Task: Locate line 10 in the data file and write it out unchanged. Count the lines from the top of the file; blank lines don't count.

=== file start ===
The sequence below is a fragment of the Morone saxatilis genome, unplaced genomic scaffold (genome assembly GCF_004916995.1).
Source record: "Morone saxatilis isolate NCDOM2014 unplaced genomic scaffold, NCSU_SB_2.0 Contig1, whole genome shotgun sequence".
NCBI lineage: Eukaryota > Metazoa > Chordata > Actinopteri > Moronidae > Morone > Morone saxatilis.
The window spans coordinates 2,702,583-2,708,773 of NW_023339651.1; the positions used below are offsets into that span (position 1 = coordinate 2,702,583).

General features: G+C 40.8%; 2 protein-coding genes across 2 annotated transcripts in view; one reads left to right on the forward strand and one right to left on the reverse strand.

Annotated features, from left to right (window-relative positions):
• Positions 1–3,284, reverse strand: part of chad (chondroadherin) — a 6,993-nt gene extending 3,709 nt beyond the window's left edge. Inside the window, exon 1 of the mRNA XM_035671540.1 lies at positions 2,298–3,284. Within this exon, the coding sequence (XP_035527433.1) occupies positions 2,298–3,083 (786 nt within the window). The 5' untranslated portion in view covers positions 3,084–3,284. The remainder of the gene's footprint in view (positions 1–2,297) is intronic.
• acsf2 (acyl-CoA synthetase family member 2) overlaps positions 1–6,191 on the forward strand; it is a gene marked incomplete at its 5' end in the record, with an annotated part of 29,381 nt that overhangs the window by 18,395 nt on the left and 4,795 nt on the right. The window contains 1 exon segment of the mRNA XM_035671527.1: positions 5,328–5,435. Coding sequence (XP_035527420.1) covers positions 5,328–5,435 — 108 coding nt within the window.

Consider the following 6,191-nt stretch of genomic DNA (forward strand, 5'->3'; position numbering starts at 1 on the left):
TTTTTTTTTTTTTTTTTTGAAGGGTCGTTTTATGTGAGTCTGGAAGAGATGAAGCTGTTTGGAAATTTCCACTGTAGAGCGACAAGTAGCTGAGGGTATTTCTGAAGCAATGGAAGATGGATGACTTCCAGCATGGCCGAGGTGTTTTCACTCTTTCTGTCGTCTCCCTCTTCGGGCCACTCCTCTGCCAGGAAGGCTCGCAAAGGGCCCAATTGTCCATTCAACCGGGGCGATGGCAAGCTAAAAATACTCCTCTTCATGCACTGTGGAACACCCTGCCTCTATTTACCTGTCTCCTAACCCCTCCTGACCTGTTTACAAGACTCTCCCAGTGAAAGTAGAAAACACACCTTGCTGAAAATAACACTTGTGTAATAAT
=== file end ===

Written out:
TTTTTTTTTTTTTTTTTTGAAGGGTCGTTTTATGTGAGTCTGGAAGAGATGAAGCTGTTTGGAAATTTCCACTGTAGAGCGACAAGTAGCTGAGGGTATTTCTGAAGCAATGGAAGATGGATGACTTCCAGCATGGCCGAGGTGTTTTCACTCTTTCTGTCGTCTCCCTCTTCGGGCCACTCCTCTGCCAGGAAGGCTCGCAAAGGGCCCAATTGTCCATTCAACCGGGGCGATGGCAAGCTAAAAATACTCCTCTTCATGCACTGTGGAACACCCTGCCTCTATTTACCTGTCTCCTAACCCCTCCTGACCTGTTTACAAGACTCTCCCAGTGAAAGTAGAAAACACACCTTGCTGAAAATAACACTTGTGTAATAAT